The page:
In visit to Mexico, Pope Francis urges end to corruption, violence

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Pope Francis waves to the crowd from the popemobile in Zocalo Square in Mexico City, February 13, 2016.  REUTERS/Edgard Garrido  - RTX26SK1

Pope Francis waves to the crowd from the popemobile in Zocalo Square in Mexico City, February 13, 2016. Photo by Edgard Garrido/Reuters.

Pope Francis urged Mexican officials on Saturday to end a system of corruption and violence that has been exasperated by a unceasing drug trade, and to provide the country’s citizens with a semblance of justice that works for the “public good.”

The pope arrived Saturday morning to the veneration of tens of thousands of cheering onlookers in the predominantly Catholic country, as he weaved his way for miles through Mexico City atop the pope-mobile before a meeting with Mexican President Enrique Pena Nieto.

Pope Francis (L) and Mexico's President Enrique Pena Nieto participate in a ceremony at the National Palace in Mexico City, February 13, 2016.   Tomas Bravo/Reuters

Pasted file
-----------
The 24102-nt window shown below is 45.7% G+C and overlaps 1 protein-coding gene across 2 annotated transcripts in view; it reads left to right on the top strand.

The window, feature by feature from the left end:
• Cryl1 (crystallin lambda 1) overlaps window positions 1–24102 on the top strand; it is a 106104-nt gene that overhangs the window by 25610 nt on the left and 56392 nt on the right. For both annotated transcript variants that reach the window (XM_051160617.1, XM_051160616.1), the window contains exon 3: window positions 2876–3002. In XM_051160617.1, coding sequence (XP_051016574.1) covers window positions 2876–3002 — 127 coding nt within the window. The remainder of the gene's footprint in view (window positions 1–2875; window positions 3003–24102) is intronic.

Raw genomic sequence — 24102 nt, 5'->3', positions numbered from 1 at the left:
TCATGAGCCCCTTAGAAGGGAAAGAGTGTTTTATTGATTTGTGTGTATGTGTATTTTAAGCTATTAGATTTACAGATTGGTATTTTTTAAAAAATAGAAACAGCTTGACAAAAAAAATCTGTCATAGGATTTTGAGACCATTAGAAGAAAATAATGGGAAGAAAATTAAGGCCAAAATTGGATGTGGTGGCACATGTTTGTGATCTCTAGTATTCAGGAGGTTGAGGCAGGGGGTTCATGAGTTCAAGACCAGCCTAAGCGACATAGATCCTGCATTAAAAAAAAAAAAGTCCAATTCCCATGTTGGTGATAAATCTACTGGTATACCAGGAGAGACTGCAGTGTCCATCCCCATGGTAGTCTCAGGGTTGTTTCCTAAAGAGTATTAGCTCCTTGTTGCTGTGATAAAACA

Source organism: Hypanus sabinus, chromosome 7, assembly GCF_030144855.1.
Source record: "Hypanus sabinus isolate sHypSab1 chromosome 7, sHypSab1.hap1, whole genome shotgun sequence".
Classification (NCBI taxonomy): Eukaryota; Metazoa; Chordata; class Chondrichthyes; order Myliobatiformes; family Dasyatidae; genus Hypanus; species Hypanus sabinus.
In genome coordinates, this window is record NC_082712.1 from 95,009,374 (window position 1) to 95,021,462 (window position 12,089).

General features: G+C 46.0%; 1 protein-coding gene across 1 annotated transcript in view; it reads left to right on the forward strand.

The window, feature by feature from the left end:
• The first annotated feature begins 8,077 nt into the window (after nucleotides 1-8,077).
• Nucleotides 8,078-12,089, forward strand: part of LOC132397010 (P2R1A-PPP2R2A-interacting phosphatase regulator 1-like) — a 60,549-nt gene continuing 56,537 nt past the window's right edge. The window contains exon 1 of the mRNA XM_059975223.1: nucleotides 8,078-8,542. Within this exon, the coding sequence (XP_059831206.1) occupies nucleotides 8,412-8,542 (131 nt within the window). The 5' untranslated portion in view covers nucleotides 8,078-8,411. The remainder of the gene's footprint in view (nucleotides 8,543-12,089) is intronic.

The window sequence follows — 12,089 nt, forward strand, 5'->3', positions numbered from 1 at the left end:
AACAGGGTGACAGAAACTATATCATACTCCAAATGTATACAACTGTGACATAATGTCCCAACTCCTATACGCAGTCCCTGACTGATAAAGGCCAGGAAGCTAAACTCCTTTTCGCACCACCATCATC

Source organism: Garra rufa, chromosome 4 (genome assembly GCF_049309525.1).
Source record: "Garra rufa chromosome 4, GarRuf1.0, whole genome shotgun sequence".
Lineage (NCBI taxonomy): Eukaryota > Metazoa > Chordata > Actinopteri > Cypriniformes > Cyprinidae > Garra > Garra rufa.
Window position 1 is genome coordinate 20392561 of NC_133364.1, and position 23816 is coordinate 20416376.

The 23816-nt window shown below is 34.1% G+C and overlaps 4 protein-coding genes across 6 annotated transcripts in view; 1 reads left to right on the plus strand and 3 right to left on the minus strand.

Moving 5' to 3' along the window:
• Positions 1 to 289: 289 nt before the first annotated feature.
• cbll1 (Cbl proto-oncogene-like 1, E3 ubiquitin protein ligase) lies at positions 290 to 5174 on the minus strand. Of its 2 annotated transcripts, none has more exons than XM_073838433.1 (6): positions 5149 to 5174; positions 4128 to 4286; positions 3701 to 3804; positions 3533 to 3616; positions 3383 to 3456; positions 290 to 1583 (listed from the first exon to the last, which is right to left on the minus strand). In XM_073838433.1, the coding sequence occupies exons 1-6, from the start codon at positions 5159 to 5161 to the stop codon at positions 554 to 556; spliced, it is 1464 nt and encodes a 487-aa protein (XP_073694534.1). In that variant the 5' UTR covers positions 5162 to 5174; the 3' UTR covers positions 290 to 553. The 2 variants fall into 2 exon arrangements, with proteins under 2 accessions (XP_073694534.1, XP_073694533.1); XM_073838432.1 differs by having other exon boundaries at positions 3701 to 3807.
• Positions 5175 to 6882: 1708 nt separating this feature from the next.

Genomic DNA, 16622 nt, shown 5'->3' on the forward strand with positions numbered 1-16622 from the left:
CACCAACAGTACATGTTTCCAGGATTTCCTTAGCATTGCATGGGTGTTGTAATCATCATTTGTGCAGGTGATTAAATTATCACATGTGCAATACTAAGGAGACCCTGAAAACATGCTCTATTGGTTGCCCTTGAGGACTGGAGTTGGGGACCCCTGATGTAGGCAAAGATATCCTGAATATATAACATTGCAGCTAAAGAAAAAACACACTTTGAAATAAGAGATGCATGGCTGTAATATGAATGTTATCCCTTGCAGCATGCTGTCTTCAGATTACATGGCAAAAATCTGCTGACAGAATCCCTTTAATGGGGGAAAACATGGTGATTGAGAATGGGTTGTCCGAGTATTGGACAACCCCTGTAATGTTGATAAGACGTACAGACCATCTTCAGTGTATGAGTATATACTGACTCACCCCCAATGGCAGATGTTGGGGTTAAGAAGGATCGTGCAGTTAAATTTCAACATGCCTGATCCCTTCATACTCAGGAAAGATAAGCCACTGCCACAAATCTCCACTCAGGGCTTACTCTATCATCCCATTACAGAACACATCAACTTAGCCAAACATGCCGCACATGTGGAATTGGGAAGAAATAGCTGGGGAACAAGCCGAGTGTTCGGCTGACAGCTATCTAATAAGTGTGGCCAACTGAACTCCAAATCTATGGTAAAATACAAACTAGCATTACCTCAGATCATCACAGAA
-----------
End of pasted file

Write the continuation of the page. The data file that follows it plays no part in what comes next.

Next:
Pope Francis (L) and Mexico’s President Enrique Pena Nieto participate in a ceremony at the National Palace in Mexico City, February 13, 2016. Tomas Bravo/Reuters

“Experience teaches us that each time we seek the path of privileges or benefits for a few to the detriment of the good of all, sooner or later the life of society becomes a fertile soil for corruption, drug trade, exclusion of different cultures, violence and also human trafficking, kidnapping and death, bringing suffering and slowing down development,” he said, in a statement made after a private visit Pena Nieto at the National Palace.

Pope Francis’ arrival kicked off a five-day visit to Mexico, his first since becoming pontiff, with plans to visit several areas likely to highlight a country rampant with poverty and political corruption. Roughly 80 percent of the Mexico’s 122 million people identify as Catholic.

Francis encouraged many of Mexico’s top Catholic leaders to increase efforts to assist migrants before celebrating mass at the Basilica of the Virgin of Guadalupe, which hundreds of thousands devotees watched on screens set up outside.

The visit follows Pope Francis’ historic meeting Friday with Patriarch Kirill of the Eastern Orthodox Church, the first time leaders from both churches have met in nearly 1,000 years.

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